Immigration Law

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Employment-based (EB) immigration

The United States’ Immigration and Nationality Act (INA) has long recognized the value that skilled foreign employees add to the U.S. economy. There are numerous paths available to both companies and workers to secure permanent and temporary entry into the United States on the basis of employment.

The visa options, requirements, and limitations for temporary employment are numerous and varied. Many require a United States employer’s petition for a foreign national employee, and the employee selected is often limited in his or her employment options and duration of stay. Most individuals start their journey with temporary visa before becoming permanent resident and some of these temporary employment visas include:

  • O-1 Extraordinary Ability: This path is available to select, qualifying high achievers in a particular profession.
  • E-1/E-2 Investor/Trader Treaty: The U.S. has trade and/or investor treaties with dozens of countries through which a foreign national may secure the right to live and work in the country for a limited time.
  • H-1B Specialty Occupation: Qualified individuals who work in a specialty occupation may obtain an employment-based visa.
  • L-1 Intracompany Transferees: This category permits sufficiently affiliated, qualifying companies to transfer eligible employees into the U.S. for temporary work assignments.
  • TN NAFTA: Citizens of Mexico and Canada engaged in certain professional activities may be eligible for this status.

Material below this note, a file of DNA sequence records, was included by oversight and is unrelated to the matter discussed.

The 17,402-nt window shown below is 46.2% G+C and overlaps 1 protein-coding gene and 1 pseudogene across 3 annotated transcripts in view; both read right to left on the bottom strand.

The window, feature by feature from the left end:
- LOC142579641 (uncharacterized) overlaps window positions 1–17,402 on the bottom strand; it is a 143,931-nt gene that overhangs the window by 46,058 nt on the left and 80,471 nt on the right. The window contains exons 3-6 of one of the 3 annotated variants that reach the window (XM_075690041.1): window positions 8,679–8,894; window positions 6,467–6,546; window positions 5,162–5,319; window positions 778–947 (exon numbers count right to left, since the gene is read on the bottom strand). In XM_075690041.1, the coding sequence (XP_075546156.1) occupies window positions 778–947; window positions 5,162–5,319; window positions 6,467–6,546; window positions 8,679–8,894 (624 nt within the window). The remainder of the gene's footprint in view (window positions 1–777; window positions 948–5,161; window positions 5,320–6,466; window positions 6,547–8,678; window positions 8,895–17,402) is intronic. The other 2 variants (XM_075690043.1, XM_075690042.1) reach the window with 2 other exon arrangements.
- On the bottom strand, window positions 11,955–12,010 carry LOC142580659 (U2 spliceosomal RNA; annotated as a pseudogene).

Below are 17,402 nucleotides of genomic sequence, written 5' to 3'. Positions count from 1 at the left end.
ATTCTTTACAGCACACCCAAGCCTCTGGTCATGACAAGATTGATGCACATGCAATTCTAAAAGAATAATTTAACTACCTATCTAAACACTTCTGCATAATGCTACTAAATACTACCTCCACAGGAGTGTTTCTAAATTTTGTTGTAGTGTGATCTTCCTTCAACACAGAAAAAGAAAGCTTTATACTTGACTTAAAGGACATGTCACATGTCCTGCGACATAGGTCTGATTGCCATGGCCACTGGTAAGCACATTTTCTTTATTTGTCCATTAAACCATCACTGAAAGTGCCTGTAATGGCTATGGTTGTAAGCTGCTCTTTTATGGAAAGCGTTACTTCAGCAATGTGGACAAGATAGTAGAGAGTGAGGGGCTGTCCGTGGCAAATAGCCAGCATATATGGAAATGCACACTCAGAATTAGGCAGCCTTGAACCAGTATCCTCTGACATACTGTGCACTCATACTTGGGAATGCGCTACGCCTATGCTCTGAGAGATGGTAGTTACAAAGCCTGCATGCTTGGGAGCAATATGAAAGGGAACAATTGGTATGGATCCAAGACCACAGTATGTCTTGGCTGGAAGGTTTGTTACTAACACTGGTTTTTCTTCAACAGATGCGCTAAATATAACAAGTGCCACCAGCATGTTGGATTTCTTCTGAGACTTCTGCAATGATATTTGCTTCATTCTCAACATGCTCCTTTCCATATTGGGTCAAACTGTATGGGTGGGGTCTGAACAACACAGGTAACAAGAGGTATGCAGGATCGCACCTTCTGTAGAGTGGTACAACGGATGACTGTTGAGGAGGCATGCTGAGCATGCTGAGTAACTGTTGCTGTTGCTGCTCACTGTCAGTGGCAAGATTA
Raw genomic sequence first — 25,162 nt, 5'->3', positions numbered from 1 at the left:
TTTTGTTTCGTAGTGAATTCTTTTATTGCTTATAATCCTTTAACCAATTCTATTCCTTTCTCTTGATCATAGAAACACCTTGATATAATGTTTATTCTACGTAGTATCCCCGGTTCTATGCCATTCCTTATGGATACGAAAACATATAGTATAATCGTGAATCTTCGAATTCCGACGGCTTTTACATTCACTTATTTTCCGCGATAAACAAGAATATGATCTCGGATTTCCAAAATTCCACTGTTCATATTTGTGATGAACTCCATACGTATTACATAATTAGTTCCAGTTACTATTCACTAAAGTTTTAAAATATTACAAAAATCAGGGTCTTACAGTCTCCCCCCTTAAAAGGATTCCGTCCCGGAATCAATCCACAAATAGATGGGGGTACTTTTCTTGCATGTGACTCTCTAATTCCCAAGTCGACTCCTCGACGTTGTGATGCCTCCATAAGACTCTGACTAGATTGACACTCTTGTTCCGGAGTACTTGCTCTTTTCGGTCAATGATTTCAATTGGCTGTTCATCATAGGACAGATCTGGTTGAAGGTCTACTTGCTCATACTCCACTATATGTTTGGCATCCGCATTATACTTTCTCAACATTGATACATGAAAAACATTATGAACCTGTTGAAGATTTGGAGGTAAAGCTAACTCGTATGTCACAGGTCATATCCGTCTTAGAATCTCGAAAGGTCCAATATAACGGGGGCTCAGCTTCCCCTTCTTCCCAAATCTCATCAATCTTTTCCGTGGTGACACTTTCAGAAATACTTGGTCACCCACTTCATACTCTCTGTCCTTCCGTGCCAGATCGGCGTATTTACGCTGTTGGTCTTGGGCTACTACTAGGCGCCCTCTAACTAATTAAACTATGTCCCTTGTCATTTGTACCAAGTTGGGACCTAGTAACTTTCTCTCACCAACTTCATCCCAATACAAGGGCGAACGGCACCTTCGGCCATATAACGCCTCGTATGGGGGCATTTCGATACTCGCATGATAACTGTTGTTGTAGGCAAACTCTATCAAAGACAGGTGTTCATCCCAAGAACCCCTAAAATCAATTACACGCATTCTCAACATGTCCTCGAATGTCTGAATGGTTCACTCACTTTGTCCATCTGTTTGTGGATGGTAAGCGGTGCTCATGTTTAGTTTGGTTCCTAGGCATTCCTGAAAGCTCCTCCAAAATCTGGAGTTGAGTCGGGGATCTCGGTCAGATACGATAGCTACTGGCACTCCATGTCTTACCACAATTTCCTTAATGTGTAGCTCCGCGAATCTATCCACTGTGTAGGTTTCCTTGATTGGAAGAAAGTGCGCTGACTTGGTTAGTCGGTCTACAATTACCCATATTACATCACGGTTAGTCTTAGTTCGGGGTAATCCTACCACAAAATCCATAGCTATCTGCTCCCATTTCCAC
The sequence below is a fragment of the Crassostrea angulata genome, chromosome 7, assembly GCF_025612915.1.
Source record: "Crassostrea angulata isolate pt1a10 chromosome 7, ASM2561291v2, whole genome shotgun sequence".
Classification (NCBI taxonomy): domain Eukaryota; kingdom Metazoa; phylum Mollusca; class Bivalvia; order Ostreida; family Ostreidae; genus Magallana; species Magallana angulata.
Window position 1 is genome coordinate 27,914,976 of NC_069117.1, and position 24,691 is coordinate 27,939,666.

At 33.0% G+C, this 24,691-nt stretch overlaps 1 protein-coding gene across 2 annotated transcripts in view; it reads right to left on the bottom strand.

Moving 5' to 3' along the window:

Once in the United States, most, if not all, individuals elect to become permanent residents.  The INA provides foreign citizens with several routes to become lawful permanent residents (i.e., obtain a Green Card) of the United States through employment. Employers often, but not always, sponsor a foreign worker through the PERM process upon showing there are no United States employees who can or will do a particular job. Permanent employment-based (EB) “preference immigrant” categories include:

  • First preference (EB-1) – priority workers with extraordinary ability in the sciences, arts, education, business, or athletics; outstanding professors and researchers; or Certain multinational managers and executives.
  • Second preference (EB-2) – workers who are members of the professions holding advanced degrees or who have exceptional ability (including requests for national interest waivers).
  • Third preference (EB-3) – skilled workers, professionals, or other workers.
  • Fourth preference (EB-4) – special immigrants such as religious workers, broadcasters, select physicians, Afghan and Iraqi translators, and NATO-6 employees and family members, among other categories.
  • Fifth preference (EB-5) – foreign nationals who make a substantial investment in U.S. business.

Helping Businesses & Employees With Employment-based Immigration

Attorney Joey A. Chbeir at Capstone Law, LLC, has substantial experience working with employers, individuals, and USCIS in securing employment-based immigration, both temporary and permanent. If you have a need for these services, contact us to speak with an experienced immigration attorney. There is no fee for an initial consultation.

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